In Reformed circles, it is often said that God doesn't change his mind because that would involve a change in his eternal decree (per Mal. 3:6; etc.). Language that shows him changing his mind (e.g. Amos 7:3, 6) is metaphoric to help us understand. But I don't understand how that metaphor works. What aspect of God's unchanging interaction with man is best portrayed by the image of change?


First, in Reformed theology it is said that God is unchanging in his character, will, and covenant promises. Louis Berkhof's systematic theology text (a Reformed classic) defines God's immutability as "that perfection of God by which He does not change in His being, perfections, purposes, or promises." The Westminster Shorter Catechism says, "God is a spirit, whose being, wisdom power, holiness, justice, goodness, and truth are infinite, eternal, and unchangeable." Those things do not change. A number of Scriptures attest to this idea (e.g. Num. 23:19; 1 Sam. 15:29; Ps. 102:26; Mal. 3:6; 2 Tim. 2:13; Heb. 6:17-18; Jam. 1:17).

Let's look at Malachi 3:6 in context, since that one was mentioned in the question. In chapter 3, Malachi is announcing the Lord's judgment upon his people because of their evil. But then in verse 6 he says, "I the Lord do not change. So you, O descendants of Jacob, are not destroyed." Why, though they will be punished, are they not destroyed? Because the Lord does not change. What's the connection? The answer is that the Lord does not change in regard to his covenant promises. He promised always to remain faithful to Israel, even if only to a remnant. We see this in view in the next verse when the Lord refers to the people as "descendants of Jacob." God made his promise to Jacob, and in regard to that promise he would not change. So, in the next verse, even though they have continually turned away from the Lord, he still says, "Return to me, and I will return to you." This is an instance of God remaining unchanging only in regard to his covenant promises.

So in what ways does God "change"? Simply put, God genuinely relates to people. He may be immutable, but he is not immobile. He listens to prayer; he sees our actions; he knows our hearts; and he responds. One great text which clearly explains this is Jeremiah 18:7-10 where God says through the prophet:
"If at some time I announce that a nation or kingdom will be uprooted, torn down and destroyed, and if that nation I warned repents of its evil, then I will relent and not inflict on it the disaster I had planned. And if at another time I announce that a nation or kingdom is to be built up and planted, and if it does evil in my sight and does not obey me, then I will reconsider the good I had intended to do for it."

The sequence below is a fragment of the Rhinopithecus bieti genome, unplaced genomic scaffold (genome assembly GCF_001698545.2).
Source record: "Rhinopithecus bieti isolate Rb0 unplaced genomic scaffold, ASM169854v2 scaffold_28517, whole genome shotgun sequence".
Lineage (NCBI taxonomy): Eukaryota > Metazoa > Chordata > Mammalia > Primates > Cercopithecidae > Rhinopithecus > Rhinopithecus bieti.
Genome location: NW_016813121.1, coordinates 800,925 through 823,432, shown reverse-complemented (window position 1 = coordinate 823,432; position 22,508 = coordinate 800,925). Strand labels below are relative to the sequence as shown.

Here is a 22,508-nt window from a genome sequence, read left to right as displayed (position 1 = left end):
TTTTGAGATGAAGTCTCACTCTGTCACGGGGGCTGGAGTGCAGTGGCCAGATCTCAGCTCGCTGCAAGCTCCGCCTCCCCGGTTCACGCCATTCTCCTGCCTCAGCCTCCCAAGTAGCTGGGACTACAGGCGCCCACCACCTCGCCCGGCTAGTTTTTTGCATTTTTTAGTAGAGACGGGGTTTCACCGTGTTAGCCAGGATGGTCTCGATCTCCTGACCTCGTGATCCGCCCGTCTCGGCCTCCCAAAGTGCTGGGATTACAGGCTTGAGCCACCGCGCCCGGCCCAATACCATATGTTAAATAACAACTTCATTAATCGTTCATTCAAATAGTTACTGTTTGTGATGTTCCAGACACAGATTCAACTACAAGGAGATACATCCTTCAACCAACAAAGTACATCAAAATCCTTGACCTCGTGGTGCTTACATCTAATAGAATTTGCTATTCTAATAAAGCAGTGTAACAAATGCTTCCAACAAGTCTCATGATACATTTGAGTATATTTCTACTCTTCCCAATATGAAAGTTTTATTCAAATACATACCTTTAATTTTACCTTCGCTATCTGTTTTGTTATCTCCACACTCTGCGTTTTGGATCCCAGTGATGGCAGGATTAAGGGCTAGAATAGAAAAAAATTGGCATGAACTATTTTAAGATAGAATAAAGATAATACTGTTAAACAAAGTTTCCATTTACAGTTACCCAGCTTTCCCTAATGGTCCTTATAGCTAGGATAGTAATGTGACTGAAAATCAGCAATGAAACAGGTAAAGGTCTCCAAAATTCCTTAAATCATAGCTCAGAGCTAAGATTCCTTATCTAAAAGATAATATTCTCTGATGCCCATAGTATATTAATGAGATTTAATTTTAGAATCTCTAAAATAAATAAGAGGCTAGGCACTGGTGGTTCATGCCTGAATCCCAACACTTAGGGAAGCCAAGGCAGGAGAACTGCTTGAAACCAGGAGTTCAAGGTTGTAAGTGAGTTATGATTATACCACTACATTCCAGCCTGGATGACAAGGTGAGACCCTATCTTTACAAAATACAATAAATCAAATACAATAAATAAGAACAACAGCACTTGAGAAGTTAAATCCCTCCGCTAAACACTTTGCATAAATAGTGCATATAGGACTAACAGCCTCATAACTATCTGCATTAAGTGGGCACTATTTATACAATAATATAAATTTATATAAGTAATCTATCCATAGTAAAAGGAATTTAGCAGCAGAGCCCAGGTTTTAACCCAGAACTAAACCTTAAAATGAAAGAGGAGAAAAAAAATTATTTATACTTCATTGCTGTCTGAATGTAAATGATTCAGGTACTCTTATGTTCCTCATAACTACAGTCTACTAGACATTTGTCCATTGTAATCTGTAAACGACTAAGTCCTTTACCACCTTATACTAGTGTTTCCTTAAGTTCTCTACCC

Yes, God's eternal decree is being worked out, but the working out of that eternal decree is done through his interaction with people, and through their decisions and actions. The role that man's actions take in the working out of God's will is called a "secondary cause." The Westminster Confession of Faith explains it this way:
"God is the first cause, and in relationship to Him everything happens unchangeably and infallibly. However, by this same providence, He orders things to happen according to secondary causes. As a result of these secondary causes, some things must inevitably happen; others may or may not happen, depending on the voluntary intentions of the agents involved; and some things do not have to happen but may, depending on other conditions (WCF 5.2; I've quoted from Summertown Text's modern version).
Do you see what is being said there? From God's eternal perspective, everything is unchangeably ordered. But from our perspective, some things turn out according to our intentions. And it is our voluntary intentions which God sometimes uses as the means (secondary cause) through which he carries out his eternal decree. Kind of mysterious, isn't it? If you think so, then we're on the same page.

So let's go now to Amos 7. I would not say that this is simply metaphorical language. I believe the Lord was really showing Amos a possible future for Israel. Had Amos not interceded, we must assume God would have carried out his threats. It was in response to Amos' prayer of intercession that God relented (vv. 3,6). The third time, instead of a picture of total destruction, God shows Amos a picture of judgment (Israel is being judged, like a plumb line is used to measure how straight a wall is). This time Amos does not intercede (I assume he thinks he has no right to protest if Israel is getting a just, measured punishment for her sins).

Some may say that God was just playing with Amos, since he knew how it would all turn out anyway. Of course God did know; he knows everything. But that still does not change the fact that the way in which those events came about was through God threatening a very real punishment, Amos offering a very real intercession, and God relenting in response to prayer. It is no game or mere metaphor - God is really working out his plan through our voluntary actions. God is not changing his mind in some capricious way, he is genuinely relating and responding to his people.

Answer by Kent Muhling

Kent Muhling is a missionary currently serving in Japan with Asian Access.